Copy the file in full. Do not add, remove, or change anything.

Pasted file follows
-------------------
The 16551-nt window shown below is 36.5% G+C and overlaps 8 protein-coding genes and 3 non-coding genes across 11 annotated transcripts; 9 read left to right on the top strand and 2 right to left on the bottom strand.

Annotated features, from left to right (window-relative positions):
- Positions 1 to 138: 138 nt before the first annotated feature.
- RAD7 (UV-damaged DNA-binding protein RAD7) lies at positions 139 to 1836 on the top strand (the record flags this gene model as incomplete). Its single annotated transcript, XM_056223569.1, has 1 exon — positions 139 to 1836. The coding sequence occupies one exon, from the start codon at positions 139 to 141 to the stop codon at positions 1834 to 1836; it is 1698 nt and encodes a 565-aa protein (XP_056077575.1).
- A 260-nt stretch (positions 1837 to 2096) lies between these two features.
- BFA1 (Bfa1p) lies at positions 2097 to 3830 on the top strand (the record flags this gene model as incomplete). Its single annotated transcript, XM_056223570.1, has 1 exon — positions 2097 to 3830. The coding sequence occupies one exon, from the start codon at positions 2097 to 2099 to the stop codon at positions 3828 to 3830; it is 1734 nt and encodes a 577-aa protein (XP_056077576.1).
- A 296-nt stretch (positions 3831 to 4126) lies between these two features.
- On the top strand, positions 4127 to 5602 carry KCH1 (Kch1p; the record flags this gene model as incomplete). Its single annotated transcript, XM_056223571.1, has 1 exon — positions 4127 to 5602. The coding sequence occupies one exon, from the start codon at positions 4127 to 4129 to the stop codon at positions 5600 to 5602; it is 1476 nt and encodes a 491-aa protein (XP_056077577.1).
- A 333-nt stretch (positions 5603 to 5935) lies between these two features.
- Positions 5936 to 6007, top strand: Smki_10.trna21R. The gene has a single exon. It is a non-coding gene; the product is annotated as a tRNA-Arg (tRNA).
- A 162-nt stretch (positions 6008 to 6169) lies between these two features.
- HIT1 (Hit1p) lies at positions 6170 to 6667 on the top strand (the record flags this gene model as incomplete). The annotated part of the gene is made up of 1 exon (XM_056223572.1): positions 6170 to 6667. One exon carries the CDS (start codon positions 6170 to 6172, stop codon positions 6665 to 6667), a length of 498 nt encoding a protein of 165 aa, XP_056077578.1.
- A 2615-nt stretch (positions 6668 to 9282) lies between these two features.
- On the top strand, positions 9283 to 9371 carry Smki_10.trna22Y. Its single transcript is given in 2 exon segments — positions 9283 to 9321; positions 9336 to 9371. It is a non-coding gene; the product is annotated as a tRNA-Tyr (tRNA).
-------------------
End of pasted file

The 16551-nt window shown below is 36.5% G+C and overlaps 8 protein-coding genes and 3 non-coding genes across 11 annotated transcripts; 9 read left to right on the top strand and 2 right to left on the bottom strand.

Annotated features, from left to right (window-relative positions):
- Positions 1 to 138: 138 nt before the first annotated feature.
- RAD7 (UV-damaged DNA-binding protein RAD7) lies at positions 139 to 1836 on the top strand (the record flags this gene model as incomplete). Its single annotated transcript, XM_056223569.1, has 1 exon — positions 139 to 1836. The coding sequence occupies one exon, from the start codon at positions 139 to 141 to the stop codon at positions 1834 to 1836; it is 1698 nt and encodes a 565-aa protein (XP_056077575.1).
- A 260-nt stretch (positions 1837 to 2096) lies between these two features.
- BFA1 (Bfa1p) lies at positions 2097 to 3830 on the top strand (the record flags this gene model as incomplete). Its single annotated transcript, XM_056223570.1, has 1 exon — positions 2097 to 3830. The coding sequence occupies one exon, from the start codon at positions 2097 to 2099 to the stop codon at positions 3828 to 3830; it is 1734 nt and encodes a 577-aa protein (XP_056077576.1).
- A 296-nt stretch (positions 3831 to 4126) lies between these two features.
- On the top strand, positions 4127 to 5602 carry KCH1 (Kch1p; the record flags this gene model as incomplete). Its single annotated transcript, XM_056223571.1, has 1 exon — positions 4127 to 5602. The coding sequence occupies one exon, from the start codon at positions 4127 to 4129 to the stop codon at positions 5600 to 5602; it is 1476 nt and encodes a 491-aa protein (XP_056077577.1).
- A 333-nt stretch (positions 5603 to 5935) lies between these two features.
- Positions 5936 to 6007, top strand: Smki_10.trna21R. The gene has a single exon. It is a non-coding gene; the product is annotated as a tRNA-Arg (tRNA).
- A 162-nt stretch (positions 6008 to 6169) lies between these two features.
- HIT1 (Hit1p) lies at positions 6170 to 6667 on the top strand (the record flags this gene model as incomplete). The annotated part of the gene is made up of 1 exon (XM_056223572.1): positions 6170 to 6667. One exon carries the CDS (start codon positions 6170 to 6172, stop codon positions 6665 to 6667), a length of 498 nt encoding a protein of 165 aa, XP_056077578.1.
- A 2615-nt stretch (positions 6668 to 9282) lies between these two features.
- On the top strand, positions 9283 to 9371 carry Smki_10.trna22Y. Its single transcript is given in 2 exon segments — positions 9283 to 9321; positions 9336 to 9371. It is a non-coding gene; the product is annotated as a tRNA-Tyr (tRNA).